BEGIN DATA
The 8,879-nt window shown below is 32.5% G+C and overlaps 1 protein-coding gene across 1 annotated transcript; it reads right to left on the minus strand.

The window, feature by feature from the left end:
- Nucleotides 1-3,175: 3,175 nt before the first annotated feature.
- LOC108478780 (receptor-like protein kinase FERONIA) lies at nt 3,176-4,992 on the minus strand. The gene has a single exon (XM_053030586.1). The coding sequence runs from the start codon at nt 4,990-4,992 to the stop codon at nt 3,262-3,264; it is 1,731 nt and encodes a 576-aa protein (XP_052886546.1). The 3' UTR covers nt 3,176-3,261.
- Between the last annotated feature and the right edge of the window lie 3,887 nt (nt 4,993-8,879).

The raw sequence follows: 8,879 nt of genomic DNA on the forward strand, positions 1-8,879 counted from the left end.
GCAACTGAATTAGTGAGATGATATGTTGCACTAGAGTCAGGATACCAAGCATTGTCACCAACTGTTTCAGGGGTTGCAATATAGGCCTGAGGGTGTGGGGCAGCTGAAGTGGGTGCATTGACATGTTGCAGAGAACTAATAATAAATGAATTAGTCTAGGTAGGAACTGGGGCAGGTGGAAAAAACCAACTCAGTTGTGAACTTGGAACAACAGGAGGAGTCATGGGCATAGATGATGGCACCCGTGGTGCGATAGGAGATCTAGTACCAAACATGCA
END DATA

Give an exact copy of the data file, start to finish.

The 8,879-nt window shown below is 32.5% G+C and overlaps 1 protein-coding gene across 1 annotated transcript; it reads right to left on the minus strand.

The window, feature by feature from the left end:
- Nucleotides 1-3,175: 3,175 nt before the first annotated feature.
- LOC108478780 (receptor-like protein kinase FERONIA) lies at nt 3,176-4,992 on the minus strand. The gene has a single exon (XM_053030586.1). The coding sequence runs from the start codon at nt 4,990-4,992 to the stop codon at nt 3,262-3,264; it is 1,731 nt and encodes a 576-aa protein (XP_052886546.1). The 3' UTR covers nt 3,176-3,261.
- Between the last annotated feature and the right edge of the window lie 3,887 nt (nt 4,993-8,879).

The raw sequence follows: 8,879 nt of genomic DNA on the forward strand, positions 1-8,879 counted from the left end.
GCAACTGAATTAGTGAGATGATATGTTGCACTAGAGTCAGGATACCAAGCATTGTCACCAACTGTTTCAGGGGTTGCAATATAGGCCTGAGGGTGTGGGGCAGCTGAAGTGGGTGCATTGACATGTTGCAGAGAACTAATAATAAATGAATTAGTCTAGGTAGGAACTGGGGCAGGTGGAAAAAACCAACTCAGTTGTGAACTTGGAACAACAGGAGGAGTCATGGGCATAGATGATGGCACCCGTGGTGCGATAGGAGATCTAGTACCAAACATGCA